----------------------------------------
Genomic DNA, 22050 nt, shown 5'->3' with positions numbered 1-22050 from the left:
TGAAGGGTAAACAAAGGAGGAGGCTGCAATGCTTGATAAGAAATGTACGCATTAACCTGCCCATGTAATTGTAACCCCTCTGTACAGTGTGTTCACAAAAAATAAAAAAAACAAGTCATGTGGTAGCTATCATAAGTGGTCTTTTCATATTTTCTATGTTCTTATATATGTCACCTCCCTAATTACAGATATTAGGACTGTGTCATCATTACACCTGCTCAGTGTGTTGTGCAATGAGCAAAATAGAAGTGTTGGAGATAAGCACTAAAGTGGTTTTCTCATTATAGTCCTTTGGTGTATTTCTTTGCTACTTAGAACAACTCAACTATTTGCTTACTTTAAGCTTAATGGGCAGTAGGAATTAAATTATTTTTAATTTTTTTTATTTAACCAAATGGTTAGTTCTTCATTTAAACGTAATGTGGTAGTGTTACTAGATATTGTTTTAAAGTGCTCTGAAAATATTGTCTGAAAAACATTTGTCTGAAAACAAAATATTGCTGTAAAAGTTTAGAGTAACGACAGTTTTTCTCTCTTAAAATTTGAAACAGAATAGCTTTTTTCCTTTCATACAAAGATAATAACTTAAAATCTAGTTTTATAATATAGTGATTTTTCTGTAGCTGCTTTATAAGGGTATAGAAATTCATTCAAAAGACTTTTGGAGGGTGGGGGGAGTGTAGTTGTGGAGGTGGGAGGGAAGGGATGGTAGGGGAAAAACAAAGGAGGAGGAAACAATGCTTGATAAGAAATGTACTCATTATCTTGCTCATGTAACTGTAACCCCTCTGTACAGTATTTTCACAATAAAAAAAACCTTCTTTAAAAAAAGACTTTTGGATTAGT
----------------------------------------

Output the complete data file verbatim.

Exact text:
Genomic DNA, 22050 nt, shown 5'->3' with positions numbered 1-22050 from the left:
TGAAGGGTAAACAAAGGAGGAGGCTGCAATGCTTGATAAGAAATGTACGCATTAACCTGCCCATGTAATTGTAACCCCTCTGTACAGTGTGTTCACAAAAAATAAAAAAAACAAGTCATGTGGTAGCTATCATAAGTGGTCTTTTCATATTTTCTATGTTCTTATATATGTCACCTCCCTAATTACAGATATTAGGACTGTGTCATCATTACACCTGCTCAGTGTGTTGTGCAATGAGCAAAATAGAAGTGTTGGAGATAAGCACTAAAGTGGTTTTCTCATTATAGTCCTTTGGTGTATTTCTTTGCTACTTAGAACAACTCAACTATTTGCTTACTTTAAGCTTAATGGGCAGTAGGAATTAAATTATTTTTAATTTTTTTTATTTAACCAAATGGTTAGTTCTTCATTTAAACGTAATGTGGTAGTGTTACTAGATATTGTTTTAAAGTGCTCTGAAAATATTGTCTGAAAAACATTTGTCTGAAAACAAAATATTGCTGTAAAAGTTTAGAGTAACGACAGTTTTTCTCTCTTAAAATTTGAAACAGAATAGCTTTTTTCCTTTCATACAAAGATAATAACTTAAAATCTAGTTTTATAATATAGTGATTTTTCTGTAGCTGCTTTATAAGGGTATAGAAATTCATTCAAAAGACTTTTGGAGGGTGGGGGGAGTGTAGTTGTGGAGGTGGGAGGGAAGGGATGGTAGGGGAAAAACAAAGGAGGAGGAAACAATGCTTGATAAGAAATGTACTCATTATCTTGCTCATGTAACTGTAACCCCTCTGTACAGTATTTTCACAATAAAAAAAACCTTCTTTAAAAAAAGACTTTTGGATTAGT